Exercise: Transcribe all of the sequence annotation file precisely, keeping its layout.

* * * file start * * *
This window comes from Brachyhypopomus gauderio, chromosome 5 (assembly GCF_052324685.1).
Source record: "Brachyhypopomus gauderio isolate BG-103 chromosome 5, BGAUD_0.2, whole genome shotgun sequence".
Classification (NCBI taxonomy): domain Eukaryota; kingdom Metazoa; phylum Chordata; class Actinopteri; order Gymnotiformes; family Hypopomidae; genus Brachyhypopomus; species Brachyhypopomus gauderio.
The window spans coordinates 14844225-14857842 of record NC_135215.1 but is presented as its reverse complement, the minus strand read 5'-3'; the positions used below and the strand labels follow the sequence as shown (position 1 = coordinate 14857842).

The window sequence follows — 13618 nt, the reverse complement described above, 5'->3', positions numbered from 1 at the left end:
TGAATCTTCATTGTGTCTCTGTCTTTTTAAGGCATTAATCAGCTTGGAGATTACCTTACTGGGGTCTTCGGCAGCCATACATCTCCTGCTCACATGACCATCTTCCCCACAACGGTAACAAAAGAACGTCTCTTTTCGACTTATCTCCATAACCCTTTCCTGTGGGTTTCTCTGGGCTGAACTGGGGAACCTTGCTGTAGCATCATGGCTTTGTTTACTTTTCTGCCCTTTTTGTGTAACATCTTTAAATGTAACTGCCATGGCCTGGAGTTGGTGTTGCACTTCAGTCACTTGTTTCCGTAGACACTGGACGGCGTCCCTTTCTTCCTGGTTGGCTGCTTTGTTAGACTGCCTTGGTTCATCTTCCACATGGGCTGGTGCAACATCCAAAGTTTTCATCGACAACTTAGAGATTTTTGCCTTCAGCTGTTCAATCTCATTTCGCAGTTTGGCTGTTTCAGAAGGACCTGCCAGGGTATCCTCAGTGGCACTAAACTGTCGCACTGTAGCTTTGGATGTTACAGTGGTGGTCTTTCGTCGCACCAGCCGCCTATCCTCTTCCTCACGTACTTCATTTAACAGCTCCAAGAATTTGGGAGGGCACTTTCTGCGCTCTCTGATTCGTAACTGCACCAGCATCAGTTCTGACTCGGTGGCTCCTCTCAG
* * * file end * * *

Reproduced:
This window comes from Brachyhypopomus gauderio, chromosome 5 (assembly GCF_052324685.1).
Source record: "Brachyhypopomus gauderio isolate BG-103 chromosome 5, BGAUD_0.2, whole genome shotgun sequence".
Classification (NCBI taxonomy): domain Eukaryota; kingdom Metazoa; phylum Chordata; class Actinopteri; order Gymnotiformes; family Hypopomidae; genus Brachyhypopomus; species Brachyhypopomus gauderio.
The window spans coordinates 14844225-14857842 of record NC_135215.1 but is presented as its reverse complement, the minus strand read 5'-3'; the positions used below and the strand labels follow the sequence as shown (position 1 = coordinate 14857842).

The window sequence follows — 13618 nt, the reverse complement described above, 5'->3', positions numbered from 1 at the left end:
TGAATCTTCATTGTGTCTCTGTCTTTTTAAGGCATTAATCAGCTTGGAGATTACCTTACTGGGGTCTTCGGCAGCCATACATCTCCTGCTCACATGACCATCTTCCCCACAACGGTAACAAAAGAACGTCTCTTTTCGACTTATCTCCATAACCCTTTCCTGTGGGTTTCTCTGGGCTGAACTGGGGAACCTTGCTGTAGCATCATGGCTTTGTTTACTTTTCTGCCCTTTTTGTGTAACATCTTTAAATGTAACTGCCATGGCCTGGAGTTGGTGTTGCACTTCAGTCACTTGTTTCCGTAGACACTGGACGGCGTCCCTTTCTTCCTGGTTGGCTGCTTTGTTAGACTGCCTTGGTTCATCTTCCACATGGGCTGGTGCAACATCCAAAGTTTTCATCGACAACTTAGAGATTTTTGCCTTCAGCTGTTCAATCTCATTTCGCAGTTTGGCTGTTTCAGAAGGACCTGCCAGGGTATCCTCAGTGGCACTAAACTGTCGCACTGTAGCTTTGGATGTTACAGTGGTGGTCTTTCGTCGCACCAGCCGCCTATCCTCTTCCTCACGTACTTCATTTAACAGCTCCAAGAATTTGGGAGGGCACTTTCTGCGCTCTCTGATTCGTAACTGCACCAGCATCAGTTCTGACTCGGTGGCTCCTCTCAG